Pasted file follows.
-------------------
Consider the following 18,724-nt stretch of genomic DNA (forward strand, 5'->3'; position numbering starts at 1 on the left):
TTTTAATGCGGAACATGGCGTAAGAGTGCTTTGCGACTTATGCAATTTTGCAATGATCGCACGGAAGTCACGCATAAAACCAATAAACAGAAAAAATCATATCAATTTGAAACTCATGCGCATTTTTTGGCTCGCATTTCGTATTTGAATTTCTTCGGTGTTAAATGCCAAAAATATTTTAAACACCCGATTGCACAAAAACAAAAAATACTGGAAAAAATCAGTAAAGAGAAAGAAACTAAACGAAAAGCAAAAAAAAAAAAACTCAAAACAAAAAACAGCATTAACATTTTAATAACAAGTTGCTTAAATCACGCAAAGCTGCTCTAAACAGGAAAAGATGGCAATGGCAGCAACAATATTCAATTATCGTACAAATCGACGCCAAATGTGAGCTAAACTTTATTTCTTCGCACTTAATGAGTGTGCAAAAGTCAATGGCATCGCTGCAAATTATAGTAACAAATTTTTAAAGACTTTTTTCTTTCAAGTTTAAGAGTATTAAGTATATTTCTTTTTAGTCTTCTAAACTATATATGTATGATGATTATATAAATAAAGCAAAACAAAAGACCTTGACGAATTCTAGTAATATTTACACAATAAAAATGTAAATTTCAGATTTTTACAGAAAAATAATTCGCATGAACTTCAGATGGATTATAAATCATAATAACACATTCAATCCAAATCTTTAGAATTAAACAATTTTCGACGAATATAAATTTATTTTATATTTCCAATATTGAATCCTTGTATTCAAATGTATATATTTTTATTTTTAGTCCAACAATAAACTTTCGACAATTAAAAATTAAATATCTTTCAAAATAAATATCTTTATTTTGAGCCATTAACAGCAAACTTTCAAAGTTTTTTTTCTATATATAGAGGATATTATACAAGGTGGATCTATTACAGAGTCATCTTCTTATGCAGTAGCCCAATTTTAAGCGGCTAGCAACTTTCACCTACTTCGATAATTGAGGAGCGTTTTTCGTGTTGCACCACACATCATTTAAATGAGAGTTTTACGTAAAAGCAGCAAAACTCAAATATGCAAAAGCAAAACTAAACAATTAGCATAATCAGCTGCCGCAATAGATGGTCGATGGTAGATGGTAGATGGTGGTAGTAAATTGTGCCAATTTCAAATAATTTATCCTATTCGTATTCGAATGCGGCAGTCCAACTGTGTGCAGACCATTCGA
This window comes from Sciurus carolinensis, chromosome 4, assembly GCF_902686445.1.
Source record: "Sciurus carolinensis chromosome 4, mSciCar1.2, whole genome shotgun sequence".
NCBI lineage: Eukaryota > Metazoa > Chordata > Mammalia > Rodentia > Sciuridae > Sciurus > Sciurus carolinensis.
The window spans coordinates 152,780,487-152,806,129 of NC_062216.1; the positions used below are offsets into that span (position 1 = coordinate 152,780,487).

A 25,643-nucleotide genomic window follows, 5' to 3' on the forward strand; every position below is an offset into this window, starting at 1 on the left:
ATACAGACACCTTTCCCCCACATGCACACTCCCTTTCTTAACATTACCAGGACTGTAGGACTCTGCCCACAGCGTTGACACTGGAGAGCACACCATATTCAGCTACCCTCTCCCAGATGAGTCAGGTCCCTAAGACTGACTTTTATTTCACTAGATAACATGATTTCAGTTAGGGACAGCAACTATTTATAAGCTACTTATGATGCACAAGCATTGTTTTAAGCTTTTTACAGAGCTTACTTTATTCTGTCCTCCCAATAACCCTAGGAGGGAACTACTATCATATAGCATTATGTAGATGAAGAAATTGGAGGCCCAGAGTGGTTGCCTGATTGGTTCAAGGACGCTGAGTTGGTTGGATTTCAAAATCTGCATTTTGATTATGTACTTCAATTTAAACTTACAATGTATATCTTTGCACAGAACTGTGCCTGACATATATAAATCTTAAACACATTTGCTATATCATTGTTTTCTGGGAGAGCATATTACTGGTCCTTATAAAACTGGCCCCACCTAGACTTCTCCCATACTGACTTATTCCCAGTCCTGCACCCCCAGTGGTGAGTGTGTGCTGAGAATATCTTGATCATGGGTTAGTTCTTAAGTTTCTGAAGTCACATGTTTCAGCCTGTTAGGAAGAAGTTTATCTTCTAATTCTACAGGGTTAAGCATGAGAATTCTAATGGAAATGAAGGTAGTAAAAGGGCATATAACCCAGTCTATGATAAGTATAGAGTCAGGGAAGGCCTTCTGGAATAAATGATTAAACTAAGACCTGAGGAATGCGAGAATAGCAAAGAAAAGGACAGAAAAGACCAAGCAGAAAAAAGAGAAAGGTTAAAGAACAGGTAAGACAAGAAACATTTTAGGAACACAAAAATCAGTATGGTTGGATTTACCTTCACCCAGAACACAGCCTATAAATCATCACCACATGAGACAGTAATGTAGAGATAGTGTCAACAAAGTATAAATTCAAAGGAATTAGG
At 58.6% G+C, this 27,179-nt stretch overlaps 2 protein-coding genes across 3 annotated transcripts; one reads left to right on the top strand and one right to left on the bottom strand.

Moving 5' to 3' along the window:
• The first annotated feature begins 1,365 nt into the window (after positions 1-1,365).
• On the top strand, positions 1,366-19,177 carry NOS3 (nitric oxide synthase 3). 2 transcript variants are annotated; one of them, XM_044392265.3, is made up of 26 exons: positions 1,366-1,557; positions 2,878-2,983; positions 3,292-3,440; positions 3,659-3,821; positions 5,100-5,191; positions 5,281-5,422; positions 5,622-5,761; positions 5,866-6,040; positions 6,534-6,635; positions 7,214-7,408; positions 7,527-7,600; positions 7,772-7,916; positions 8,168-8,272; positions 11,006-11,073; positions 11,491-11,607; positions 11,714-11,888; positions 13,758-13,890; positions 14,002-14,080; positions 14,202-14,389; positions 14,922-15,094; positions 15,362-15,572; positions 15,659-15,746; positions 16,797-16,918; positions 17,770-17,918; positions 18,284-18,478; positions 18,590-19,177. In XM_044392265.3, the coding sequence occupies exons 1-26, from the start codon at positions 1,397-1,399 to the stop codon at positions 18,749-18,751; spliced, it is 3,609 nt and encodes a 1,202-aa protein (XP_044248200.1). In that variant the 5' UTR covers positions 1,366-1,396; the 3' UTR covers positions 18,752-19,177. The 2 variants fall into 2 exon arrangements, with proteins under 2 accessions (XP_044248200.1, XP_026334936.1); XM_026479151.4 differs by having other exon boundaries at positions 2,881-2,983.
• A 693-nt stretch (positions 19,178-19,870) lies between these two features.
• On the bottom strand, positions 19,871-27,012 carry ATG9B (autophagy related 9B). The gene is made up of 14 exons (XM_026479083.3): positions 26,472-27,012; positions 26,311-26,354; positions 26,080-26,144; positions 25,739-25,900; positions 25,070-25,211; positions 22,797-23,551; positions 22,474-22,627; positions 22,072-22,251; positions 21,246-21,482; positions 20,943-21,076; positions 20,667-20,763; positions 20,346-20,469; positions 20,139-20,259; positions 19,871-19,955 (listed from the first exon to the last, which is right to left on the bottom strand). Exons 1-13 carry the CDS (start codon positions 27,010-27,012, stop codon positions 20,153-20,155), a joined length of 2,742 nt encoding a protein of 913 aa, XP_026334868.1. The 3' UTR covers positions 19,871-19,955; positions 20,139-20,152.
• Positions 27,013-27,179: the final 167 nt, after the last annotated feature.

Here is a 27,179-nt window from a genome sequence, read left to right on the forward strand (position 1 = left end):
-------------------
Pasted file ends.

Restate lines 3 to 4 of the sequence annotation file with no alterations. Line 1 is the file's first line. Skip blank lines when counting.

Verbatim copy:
This window comes from Sciurus carolinensis, chromosome 4, assembly GCF_902686445.1.
Source record: "Sciurus carolinensis chromosome 4, mSciCar1.2, whole genome shotgun sequence".